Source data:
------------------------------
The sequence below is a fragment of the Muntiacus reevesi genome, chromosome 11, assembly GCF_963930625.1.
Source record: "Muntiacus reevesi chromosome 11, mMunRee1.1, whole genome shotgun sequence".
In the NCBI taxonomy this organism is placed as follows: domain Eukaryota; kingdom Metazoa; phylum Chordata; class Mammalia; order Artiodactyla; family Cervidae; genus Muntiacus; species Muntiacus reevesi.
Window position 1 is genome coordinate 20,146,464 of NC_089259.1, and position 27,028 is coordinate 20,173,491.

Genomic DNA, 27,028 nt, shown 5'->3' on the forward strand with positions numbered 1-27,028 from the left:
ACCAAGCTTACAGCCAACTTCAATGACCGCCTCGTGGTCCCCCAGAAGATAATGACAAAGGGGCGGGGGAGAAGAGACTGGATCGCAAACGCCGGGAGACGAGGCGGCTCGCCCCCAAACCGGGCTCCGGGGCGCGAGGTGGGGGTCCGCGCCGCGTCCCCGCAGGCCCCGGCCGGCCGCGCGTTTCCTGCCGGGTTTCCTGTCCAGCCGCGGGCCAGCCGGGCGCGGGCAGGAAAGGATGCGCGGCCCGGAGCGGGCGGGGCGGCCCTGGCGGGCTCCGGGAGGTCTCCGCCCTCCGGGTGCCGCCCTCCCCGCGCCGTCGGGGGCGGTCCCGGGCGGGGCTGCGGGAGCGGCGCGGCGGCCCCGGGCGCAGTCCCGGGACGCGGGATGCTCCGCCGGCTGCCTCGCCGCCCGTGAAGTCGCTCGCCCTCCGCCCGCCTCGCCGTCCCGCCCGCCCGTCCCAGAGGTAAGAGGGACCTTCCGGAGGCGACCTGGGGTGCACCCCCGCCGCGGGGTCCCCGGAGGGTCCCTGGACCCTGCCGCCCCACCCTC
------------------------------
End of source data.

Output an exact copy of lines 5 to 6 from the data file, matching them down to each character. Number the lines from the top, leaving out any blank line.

Genomic DNA, 27,028 nt, shown 5'->3' on the forward strand with positions numbered 1-27,028 from the left:
ACCAAGCTTACAGCCAACTTCAATGACCGCCTCGTGGTCCCCCAGAAGATAATGACAAAGGGGCGGGGGAGAAGAGACTGGATCGCAAACGCCGGGAGACGAGGCGGCTCGCCCCCAAACCGGGCTCCGGGGCGCGAGGTGGGGGTCCGCGCCGCGTCCCCGCAGGCCCCGGCCGGCCGCGCGTTTCCTGCCGGGTTTCCTGTCCAGCCGCGGGCCAGCCGGGCGCGGGCAGGAAAGGATGCGCGGCCCGGAGCGGGCGGGGCGGCCCTGGCGGGCTCCGGGAGGTCTCCGCCCTCCGGGTGCCGCCCTCCCCGCGCCGTCGGGGGCGGTCCCGGGCGGGGCTGCGGGAGCGGCGCGGCGGCCCCGGGCGCAGTCCCGGGACGCGGGATGCTCCGCCGGCTGCCTCGCCGCCCGTGAAGTCGCTCGCCCTCCGCCCGCCTCGCCGTCCCGCCCGCCCGTCCCAGAGGTAAGAGGGACCTTCCGGAGGCGACCTGGGGTGCACCCCCGCCGCGGGGTCCCCGGAGGGTCCCTGGACCCTGCCGCCCCACCCTC